Tags: Distinguished Scholar Award | Ed Zajac | Symbolic Management | Uncertainty
This year’s OMT Doctoral Consortium, co-organized by Forrest Briscoe (Penn State) and Peer Fiss (USC), saw a large number of applications and an exceptionally strong pool of nominees. For the first time this year, the event was run as an independent OMT Division consortium, and we were able to include 45 diverse doctoral students from around the world. In addition, more than 20 faculty members generously donated their time and expertise to make the consortium a success.
The event started Thursday night with the traditional cocktail hour and dinner at Todd English’s bluezoo restaurant, followed by a full day of activity on Friday that included panels on doing great research, managing your career and having an impact, and preparing for the job market. This year the consortium saw even more time allocated to small-group research roundtables organized using project proposals that participants submitted in advance. These roundtables provided an opportunity for detailed feedback and close dialogue with established scholars and other participants sharing common interests. The program also included a message from AMD Associate Editor Chet Miller about the newly established Academy of Management Discoveries journal.
In mid-afternoon, the Doctoral Consortium joined up with the OMT Junior Faculty Consortium for teaching roundtables, organized again by David Touve (Washington and Lee U.), Chair of the OMT Teaching Committee.
This event was generously sponsored by Emerald and USC’s Marshall School of Business.
Congratulations to the following OMT division members who earned Academy level recognition in 2013 for their contributions to management scholarship and education:
Academy of Management Distinguished Scholarly Contributions to Management Award
Michael L. Tushman
Michael L. Tushman, OMT Division Chair from 1989-1990, made significant contributions in one or more of the following areas over the course of his career:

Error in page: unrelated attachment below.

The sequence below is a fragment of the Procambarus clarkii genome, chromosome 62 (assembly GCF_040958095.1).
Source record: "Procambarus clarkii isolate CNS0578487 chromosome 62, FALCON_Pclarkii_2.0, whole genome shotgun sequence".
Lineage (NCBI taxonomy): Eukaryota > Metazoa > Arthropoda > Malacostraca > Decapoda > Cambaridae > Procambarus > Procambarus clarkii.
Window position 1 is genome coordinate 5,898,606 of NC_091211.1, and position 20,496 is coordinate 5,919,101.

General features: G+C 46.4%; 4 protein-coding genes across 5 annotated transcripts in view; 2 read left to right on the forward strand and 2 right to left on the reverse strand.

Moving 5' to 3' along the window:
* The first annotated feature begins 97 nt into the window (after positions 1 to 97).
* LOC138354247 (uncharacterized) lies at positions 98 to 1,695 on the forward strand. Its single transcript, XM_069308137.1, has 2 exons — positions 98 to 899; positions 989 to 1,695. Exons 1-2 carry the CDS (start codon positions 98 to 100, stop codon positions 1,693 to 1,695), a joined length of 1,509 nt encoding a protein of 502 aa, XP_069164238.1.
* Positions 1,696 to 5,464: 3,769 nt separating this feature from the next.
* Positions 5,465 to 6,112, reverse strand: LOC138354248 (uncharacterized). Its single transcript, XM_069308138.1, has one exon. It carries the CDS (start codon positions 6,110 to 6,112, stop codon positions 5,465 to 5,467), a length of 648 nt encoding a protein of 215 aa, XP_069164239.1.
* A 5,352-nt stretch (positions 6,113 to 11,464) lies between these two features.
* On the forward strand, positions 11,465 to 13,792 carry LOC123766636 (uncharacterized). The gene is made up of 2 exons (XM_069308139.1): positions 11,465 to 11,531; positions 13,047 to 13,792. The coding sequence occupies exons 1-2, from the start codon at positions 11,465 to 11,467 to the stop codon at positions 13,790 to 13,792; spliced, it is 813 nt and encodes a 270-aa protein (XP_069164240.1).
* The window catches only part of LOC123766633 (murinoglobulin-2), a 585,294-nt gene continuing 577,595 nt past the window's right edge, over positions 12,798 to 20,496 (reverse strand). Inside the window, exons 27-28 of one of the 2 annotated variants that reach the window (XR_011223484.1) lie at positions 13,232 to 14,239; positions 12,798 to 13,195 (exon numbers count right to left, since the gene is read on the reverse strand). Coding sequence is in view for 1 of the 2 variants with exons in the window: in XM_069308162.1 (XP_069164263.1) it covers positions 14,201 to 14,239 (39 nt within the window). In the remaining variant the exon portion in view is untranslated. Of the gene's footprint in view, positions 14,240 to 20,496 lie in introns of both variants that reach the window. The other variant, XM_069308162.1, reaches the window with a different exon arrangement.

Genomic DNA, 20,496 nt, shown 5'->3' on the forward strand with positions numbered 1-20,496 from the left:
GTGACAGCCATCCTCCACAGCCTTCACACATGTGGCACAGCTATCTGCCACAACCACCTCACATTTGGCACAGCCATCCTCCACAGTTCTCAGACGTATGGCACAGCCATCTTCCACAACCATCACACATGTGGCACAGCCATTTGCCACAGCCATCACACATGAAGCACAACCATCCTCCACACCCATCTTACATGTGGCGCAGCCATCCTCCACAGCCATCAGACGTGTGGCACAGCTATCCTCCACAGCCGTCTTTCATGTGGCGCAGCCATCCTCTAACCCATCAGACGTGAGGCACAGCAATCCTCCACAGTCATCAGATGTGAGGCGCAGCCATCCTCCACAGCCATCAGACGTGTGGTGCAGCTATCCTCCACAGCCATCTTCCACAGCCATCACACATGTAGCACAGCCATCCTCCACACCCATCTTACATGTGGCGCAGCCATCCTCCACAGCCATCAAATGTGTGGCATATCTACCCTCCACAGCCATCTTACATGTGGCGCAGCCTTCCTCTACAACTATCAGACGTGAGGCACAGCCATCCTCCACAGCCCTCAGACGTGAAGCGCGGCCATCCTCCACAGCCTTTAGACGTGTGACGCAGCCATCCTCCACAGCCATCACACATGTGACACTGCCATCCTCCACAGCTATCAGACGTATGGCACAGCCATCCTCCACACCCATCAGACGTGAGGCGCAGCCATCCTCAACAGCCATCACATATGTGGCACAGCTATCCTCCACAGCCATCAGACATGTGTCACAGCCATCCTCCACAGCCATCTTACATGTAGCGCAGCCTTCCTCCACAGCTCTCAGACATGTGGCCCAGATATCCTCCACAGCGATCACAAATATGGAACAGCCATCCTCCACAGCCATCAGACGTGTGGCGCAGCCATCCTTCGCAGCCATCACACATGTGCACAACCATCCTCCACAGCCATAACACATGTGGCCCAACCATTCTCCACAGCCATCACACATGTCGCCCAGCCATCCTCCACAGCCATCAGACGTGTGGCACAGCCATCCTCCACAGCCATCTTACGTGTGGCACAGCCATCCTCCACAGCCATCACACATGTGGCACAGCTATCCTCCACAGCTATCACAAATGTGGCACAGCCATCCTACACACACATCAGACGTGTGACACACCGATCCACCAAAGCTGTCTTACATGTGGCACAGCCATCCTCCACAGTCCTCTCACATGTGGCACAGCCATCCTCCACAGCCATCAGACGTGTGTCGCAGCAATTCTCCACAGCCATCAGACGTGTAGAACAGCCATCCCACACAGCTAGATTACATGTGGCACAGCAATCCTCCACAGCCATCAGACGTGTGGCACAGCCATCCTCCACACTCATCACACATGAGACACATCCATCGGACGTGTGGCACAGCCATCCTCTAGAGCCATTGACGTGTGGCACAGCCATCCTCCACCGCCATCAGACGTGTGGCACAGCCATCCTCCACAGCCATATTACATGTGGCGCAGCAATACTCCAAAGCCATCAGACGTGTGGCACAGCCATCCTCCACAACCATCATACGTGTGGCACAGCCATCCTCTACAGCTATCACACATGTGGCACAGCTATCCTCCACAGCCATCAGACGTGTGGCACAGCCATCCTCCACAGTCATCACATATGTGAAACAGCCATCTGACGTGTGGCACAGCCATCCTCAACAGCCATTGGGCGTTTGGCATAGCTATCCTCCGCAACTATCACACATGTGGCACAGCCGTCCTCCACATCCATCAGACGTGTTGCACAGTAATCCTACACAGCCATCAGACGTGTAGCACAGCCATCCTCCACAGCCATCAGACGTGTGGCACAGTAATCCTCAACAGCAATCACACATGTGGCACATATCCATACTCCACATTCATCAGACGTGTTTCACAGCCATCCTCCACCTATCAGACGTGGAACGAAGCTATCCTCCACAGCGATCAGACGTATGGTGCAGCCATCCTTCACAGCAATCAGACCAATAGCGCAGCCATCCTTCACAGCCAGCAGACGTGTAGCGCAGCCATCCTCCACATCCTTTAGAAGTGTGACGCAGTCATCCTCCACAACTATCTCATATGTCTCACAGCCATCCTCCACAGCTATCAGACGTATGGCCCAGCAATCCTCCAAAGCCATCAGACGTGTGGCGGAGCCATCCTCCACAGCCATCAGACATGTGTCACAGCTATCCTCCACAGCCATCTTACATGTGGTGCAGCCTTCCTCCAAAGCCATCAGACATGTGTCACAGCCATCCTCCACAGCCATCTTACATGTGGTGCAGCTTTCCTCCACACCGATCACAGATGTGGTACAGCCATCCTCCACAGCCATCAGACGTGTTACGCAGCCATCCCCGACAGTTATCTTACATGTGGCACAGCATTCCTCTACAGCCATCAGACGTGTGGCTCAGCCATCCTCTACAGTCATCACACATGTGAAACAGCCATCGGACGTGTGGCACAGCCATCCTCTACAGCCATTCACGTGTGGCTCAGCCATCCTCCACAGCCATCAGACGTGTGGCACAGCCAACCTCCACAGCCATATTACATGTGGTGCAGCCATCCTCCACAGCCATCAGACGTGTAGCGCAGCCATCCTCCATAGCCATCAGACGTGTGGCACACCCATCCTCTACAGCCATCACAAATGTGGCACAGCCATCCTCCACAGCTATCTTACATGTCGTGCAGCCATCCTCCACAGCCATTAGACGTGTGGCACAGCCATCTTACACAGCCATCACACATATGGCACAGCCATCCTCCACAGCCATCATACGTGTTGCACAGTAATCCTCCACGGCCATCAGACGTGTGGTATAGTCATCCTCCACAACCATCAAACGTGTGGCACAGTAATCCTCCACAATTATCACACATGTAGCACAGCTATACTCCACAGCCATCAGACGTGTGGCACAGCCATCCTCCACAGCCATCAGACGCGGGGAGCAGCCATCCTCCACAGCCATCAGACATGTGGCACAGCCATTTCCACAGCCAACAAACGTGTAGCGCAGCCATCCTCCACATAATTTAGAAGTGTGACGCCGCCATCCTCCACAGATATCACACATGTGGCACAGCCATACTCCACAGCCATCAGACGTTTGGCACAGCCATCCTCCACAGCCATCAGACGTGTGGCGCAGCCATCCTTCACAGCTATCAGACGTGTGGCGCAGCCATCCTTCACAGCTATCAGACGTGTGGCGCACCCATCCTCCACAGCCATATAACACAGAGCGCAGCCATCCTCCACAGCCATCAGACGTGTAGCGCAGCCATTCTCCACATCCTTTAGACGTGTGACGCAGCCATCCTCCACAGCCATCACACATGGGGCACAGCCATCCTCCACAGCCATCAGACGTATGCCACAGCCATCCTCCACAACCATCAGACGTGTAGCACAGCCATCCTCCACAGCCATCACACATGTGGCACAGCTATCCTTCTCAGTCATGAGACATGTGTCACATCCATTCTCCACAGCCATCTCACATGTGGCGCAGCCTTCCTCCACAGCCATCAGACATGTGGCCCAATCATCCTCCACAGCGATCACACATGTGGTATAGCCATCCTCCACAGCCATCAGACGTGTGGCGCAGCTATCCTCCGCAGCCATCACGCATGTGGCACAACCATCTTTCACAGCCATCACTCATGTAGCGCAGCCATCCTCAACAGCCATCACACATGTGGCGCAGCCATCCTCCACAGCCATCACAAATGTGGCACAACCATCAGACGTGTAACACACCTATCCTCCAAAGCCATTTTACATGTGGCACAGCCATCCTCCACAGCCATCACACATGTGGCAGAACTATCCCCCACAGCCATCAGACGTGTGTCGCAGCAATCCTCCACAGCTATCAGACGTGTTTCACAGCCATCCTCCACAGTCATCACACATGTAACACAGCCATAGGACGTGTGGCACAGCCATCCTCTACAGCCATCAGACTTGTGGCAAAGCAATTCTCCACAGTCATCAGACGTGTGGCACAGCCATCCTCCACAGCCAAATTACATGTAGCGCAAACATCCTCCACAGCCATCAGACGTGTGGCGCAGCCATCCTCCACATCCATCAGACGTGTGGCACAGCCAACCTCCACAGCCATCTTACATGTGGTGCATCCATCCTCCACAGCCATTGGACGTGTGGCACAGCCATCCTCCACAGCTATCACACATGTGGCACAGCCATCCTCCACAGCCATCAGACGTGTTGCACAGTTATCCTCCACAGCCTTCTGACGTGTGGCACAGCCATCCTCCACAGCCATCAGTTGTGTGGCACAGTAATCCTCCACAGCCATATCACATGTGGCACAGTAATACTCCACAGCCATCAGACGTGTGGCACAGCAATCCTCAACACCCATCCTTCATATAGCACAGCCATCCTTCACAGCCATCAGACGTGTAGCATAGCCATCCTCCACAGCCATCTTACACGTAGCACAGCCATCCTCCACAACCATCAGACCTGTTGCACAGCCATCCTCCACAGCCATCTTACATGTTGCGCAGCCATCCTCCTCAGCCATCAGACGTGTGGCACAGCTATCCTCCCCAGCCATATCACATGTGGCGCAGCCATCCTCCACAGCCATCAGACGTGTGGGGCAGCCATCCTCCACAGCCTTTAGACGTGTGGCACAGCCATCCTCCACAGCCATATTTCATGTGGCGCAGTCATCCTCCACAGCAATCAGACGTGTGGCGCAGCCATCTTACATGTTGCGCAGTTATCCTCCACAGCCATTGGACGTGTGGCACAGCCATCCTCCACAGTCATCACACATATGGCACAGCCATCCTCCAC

Academy of Management Distinguished Service Award
James P. Walsh
James P. Walsh, OMT Division Chair from 1995-1996, made significant contributions in one or more of the following areas over the course of his career:
Academy of Management Review Best Paper of the Decade:
Mary J. Benner and Michael L. Tushman
Mary J. Benner, a longstanding OMT division member, and Michael L. Tushman, OMT Division Chair from 1989-1990, published the most outstanding article of the decade, based on the following criteria:
Benner, Mary J. and Michael L. Tushman. 2003. Exploitation, Exploration, and Process Management: The Productivity Dilemma Revisited. Academy of Management Review, 28(2): 238-256.
George R. Terry Book Award:
Patricia H. Thornton, William Ocasio, and Michael Lounsbury
The recent book by Patricia H. Thornton, a longstanding OMT division member, William Ocasio, OMT Division Chair from 2008-2009, and Michael Lounsbury, current OMT Division Chair, made the most outstanding contribution in the past two years to the advancement of management knowledge including management theory, conceptualization, research, or practice.